A Stuffed Dodo and the Legend of Iroquois Ironworkers in Pittsburgh’s Museum
By Max Hartshorne
I visited the Carnegie Museum of Natural History in the Oakland neighborhood of Pittsburgh, which is attached to an art museum.
This museum complex is most famous for its collection of dinosaurs, including a massively long Diplodocus Carnegie, named in the famous industrialist’s honor, which resembles a brontosaurus but is even bigger. The museum was built in 1895 and holds the world’s third-largest collection of dinosaur skeletons.
Skeletal Prehistoric Beasts
It was recently remodeled with a three-story hall and a stairway in the center that gives the visitor many different views of the impressive skeletal beasts.
There’s even a glass-walled laboratory where paleontologists work throughout the day dusting off specimens and using Dremel tools to polish and clean ancient artifacts.
Not only can you find dinosaurs here, but there are also collections of many other branches of natural history including gems, minerals, animals and insects and interesting dioramas of different cultures, like the Eskimos and the American Indians.
There are also four computers and they invite museum-goers to blog about the museum and an exhibition called Life On Mars. Like many modern art exhibits, this one confused me. The gist of the show is to have forty artists all ponder whether there is indeed life on Mars. I thought I’d mention some of the other cool things I’ve seen at the history museum.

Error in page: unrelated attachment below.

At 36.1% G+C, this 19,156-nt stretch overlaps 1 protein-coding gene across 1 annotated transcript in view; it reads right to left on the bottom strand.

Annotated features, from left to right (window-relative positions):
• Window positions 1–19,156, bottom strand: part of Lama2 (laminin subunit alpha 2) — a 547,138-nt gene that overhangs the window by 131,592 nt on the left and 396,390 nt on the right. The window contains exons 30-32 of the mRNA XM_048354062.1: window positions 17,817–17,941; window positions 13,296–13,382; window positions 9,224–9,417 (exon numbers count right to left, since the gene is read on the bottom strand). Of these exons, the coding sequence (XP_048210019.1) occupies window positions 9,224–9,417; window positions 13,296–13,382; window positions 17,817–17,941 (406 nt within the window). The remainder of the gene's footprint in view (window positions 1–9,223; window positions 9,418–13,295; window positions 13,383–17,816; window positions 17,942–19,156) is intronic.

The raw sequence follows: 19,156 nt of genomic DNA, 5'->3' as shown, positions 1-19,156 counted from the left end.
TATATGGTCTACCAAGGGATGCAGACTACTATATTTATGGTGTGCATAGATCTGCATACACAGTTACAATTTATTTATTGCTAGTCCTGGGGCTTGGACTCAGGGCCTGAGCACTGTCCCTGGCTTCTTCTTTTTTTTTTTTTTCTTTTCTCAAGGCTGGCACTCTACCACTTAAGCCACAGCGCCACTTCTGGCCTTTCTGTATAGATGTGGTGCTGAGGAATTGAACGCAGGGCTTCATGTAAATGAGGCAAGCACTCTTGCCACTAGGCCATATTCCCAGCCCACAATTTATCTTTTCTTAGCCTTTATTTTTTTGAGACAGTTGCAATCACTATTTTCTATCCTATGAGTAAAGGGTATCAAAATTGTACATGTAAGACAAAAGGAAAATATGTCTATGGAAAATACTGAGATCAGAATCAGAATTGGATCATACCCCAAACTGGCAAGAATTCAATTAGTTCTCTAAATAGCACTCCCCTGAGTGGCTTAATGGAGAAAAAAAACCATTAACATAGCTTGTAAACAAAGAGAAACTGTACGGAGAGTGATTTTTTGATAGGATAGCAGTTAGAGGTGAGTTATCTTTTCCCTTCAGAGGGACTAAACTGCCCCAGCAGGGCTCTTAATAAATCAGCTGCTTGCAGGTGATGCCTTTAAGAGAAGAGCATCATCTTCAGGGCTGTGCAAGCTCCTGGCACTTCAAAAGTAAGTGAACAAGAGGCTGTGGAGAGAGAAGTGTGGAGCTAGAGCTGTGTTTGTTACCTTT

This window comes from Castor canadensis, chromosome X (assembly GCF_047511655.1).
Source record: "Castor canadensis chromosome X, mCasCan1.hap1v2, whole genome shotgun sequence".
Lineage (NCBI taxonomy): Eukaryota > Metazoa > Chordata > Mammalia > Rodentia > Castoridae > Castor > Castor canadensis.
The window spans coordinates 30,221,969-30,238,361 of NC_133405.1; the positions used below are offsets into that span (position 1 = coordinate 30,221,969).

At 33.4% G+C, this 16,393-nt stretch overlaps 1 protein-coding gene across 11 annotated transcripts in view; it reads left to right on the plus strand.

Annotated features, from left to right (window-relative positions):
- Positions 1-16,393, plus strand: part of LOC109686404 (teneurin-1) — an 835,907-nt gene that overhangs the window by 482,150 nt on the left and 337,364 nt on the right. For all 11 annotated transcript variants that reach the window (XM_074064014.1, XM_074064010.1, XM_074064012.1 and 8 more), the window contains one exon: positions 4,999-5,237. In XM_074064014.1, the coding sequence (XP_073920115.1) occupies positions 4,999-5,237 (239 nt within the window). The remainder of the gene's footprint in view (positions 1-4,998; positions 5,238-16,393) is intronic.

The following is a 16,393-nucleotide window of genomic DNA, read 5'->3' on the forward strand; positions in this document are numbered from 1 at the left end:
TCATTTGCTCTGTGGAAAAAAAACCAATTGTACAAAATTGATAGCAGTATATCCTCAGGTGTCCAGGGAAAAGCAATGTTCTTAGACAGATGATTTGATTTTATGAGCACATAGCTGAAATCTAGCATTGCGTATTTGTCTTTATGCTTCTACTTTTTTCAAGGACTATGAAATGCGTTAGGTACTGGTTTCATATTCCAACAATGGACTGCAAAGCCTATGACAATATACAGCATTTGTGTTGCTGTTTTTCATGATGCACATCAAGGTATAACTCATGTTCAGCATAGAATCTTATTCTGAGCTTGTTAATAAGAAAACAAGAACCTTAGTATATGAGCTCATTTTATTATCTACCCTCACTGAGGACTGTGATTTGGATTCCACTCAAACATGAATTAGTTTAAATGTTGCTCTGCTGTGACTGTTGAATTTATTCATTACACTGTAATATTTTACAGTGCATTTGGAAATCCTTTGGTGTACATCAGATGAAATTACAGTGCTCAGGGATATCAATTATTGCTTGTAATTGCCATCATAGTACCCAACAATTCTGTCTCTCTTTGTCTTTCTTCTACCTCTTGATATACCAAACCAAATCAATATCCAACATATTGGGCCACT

One was a long hallway where thousands of stuffed birds are mounted in cases. There is one case that shows extinct birds, such as the passenger pigeon, the Dodo, and the tiny dusky sparrow, that perished as recently as 1934.
Each of these vanished birds was presented stuffed, though the Dodo was explained to be a replica, made up based on bones, since it expired in the 1800s. It was a big bird, almost two feet tall, and couldn’t fly, hence it was an easy target for hungry men.
A Real-Life Snipe
In this same hallway, that my guide told me was once a collection for hobbyists, was a seabird called a snipe. I photographed the bird for my friend Joe who used to have a family tradition — the snipe hunt. It was made up but little kids thought that they would really bag one.
Another exhibit that caught my eye was in the American Indian room. It was about Indian ironworkers, Mohawks and Iroquois who have for many decades gravitated to this line of work.
They built most of New York’s skyscrapers, fearlessly running across eight inches or less of iron rail, and many of them died when they fell off. But one Mohawk was quoted as saying they never wanted to use the safety harnesses since it impedes their movement up there fifty stories up on a windy rail.
For more information visit Carnegie Museum of Natural History.